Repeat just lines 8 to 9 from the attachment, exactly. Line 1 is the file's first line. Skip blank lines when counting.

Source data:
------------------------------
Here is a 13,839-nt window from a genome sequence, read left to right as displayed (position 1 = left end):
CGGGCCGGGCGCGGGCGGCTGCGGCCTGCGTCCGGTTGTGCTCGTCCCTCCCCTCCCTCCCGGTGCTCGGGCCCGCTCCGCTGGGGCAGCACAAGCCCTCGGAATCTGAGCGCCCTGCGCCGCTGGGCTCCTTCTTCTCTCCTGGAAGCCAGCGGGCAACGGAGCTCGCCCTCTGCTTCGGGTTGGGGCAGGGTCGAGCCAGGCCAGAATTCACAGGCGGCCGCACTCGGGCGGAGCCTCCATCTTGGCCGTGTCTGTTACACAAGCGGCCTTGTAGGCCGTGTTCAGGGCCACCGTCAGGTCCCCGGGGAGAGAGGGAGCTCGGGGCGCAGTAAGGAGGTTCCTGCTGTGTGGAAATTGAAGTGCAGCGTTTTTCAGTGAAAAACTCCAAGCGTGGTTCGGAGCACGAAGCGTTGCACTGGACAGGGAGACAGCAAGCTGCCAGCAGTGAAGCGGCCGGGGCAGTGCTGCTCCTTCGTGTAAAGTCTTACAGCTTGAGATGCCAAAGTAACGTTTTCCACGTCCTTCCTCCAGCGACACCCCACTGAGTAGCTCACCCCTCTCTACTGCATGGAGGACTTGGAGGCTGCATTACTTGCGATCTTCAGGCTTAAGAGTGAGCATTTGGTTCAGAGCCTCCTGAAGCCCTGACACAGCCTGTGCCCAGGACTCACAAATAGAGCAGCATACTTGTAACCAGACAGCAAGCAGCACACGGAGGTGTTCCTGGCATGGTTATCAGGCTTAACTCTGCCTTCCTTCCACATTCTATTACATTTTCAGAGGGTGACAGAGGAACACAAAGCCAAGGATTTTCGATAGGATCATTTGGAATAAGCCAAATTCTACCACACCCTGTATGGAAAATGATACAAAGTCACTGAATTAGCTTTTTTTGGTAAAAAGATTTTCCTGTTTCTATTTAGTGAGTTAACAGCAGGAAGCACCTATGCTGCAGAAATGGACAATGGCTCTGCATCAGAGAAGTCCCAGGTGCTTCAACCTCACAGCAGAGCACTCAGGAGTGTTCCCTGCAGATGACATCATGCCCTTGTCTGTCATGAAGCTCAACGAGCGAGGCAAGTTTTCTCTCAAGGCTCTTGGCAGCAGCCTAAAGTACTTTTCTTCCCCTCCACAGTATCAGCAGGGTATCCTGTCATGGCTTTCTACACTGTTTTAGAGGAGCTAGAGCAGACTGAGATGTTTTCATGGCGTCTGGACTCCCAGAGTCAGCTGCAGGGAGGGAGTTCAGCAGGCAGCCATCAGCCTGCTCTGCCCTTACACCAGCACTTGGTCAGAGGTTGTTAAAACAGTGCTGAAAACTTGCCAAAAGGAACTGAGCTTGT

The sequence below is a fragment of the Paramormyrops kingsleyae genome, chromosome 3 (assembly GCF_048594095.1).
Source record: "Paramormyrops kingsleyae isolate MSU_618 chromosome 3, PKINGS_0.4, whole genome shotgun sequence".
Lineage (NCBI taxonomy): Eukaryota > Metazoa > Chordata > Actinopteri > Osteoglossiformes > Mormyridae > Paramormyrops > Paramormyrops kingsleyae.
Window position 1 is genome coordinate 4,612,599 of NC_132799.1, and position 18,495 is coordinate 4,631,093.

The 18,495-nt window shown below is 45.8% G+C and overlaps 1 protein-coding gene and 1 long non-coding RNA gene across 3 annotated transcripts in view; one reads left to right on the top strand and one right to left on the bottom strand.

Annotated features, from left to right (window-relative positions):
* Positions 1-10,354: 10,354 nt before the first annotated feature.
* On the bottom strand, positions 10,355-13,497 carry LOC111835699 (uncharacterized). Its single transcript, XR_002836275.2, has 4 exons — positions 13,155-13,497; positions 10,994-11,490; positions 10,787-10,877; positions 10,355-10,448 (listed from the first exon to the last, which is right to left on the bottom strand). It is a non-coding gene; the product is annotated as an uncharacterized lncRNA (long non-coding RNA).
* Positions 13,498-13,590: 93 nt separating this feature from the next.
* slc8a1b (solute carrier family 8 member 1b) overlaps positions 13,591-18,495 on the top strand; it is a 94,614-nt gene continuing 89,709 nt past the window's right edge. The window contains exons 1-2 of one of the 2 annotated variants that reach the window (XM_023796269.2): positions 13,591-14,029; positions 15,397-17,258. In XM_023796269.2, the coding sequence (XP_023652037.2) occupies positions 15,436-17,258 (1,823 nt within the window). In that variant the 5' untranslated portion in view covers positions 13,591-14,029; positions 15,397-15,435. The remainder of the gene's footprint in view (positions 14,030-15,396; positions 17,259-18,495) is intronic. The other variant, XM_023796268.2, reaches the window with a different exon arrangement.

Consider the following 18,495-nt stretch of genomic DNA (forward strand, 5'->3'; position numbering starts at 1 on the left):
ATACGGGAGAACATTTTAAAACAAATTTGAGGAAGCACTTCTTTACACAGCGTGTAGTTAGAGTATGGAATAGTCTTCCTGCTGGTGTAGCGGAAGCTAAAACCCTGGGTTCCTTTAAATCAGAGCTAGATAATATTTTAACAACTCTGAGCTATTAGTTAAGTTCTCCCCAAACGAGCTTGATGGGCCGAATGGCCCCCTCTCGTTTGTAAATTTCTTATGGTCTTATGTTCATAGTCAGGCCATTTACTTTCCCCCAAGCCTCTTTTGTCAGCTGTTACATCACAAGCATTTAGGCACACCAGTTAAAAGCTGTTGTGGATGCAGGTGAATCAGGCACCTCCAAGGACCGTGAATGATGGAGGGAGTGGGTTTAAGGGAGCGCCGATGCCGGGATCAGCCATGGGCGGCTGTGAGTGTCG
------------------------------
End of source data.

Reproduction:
Annotated features, from left to right (window-relative positions):
* Positions 1-10,354: 10,354 nt before the first annotated feature.